Nanoscale Electronic Nose

Prof. Charlie Johnson's group at Penn have coupled olfactory receptor proteins from mice to carbon nanotubes to create a prototype electronic nose. Olfactory receptors are embedded in nanodiscs that mimic the environment of the olfactory cell membrane.  Odorant molecules bind to the receptor, which produces an electrical response in the carbon nanotube (gray cylinder).

 

Neuroscience

Prof. Vijay Balasubramanian's research includes studies of structural and functional organization of the retina with multi-electrode arrays that record retinal ganglion cells. He also studies computational principles that underlie the organization of circuits in the early visual system.

Functional Imaging in the Brain

A representation of blood flow changes in a rat brain during cortical spreading depression. In the experiment, a large local concentration of KCl initiates a 'wave' of neuronal depolarization that propagates outward from a central point and then repeats itself.  The figure shows images of blood flow in four parallel planes located within 3 millimeters of the skull.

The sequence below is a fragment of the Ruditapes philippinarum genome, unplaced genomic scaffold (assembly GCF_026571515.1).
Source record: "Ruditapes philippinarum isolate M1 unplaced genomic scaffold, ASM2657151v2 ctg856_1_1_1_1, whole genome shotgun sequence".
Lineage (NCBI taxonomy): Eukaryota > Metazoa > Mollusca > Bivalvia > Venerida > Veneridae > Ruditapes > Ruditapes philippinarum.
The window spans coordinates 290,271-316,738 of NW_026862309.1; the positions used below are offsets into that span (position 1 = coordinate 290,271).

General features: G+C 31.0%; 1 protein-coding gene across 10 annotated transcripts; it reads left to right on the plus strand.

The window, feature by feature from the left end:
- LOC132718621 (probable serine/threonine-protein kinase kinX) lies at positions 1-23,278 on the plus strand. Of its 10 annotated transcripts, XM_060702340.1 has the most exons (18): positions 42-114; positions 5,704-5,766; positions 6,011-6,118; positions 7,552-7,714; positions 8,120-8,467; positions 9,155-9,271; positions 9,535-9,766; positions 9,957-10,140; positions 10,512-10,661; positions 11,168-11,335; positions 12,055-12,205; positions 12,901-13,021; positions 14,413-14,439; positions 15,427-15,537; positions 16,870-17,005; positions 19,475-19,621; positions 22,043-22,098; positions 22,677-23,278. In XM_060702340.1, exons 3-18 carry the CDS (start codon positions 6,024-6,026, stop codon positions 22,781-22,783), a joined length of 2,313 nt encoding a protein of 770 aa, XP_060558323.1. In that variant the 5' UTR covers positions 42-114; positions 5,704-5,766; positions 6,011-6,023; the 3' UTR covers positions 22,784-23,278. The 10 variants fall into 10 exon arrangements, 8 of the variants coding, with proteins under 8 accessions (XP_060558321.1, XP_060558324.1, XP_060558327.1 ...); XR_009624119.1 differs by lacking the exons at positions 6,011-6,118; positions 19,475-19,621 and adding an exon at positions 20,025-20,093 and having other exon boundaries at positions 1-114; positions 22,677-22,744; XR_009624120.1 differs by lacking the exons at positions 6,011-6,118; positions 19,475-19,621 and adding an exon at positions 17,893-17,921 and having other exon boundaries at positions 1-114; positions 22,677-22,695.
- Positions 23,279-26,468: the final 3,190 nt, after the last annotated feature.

Bio-optics and bio-optical materials

Prof. Alison Sweeney and her colleagues believe that the reflective structures in giant clams help them grow algae. The clams use sub-wavelength structures formed from a protein called reflectin to optimize the photosynthesis of the algae living in the clam tissues.

Molecular Electronics

A synthetic peptide candidate that can be used for single molecule electronic measurements.  Single molecules can act as a functioning part of a field effect transistor device as studied in Professor Charlie Johnson's lab.

 

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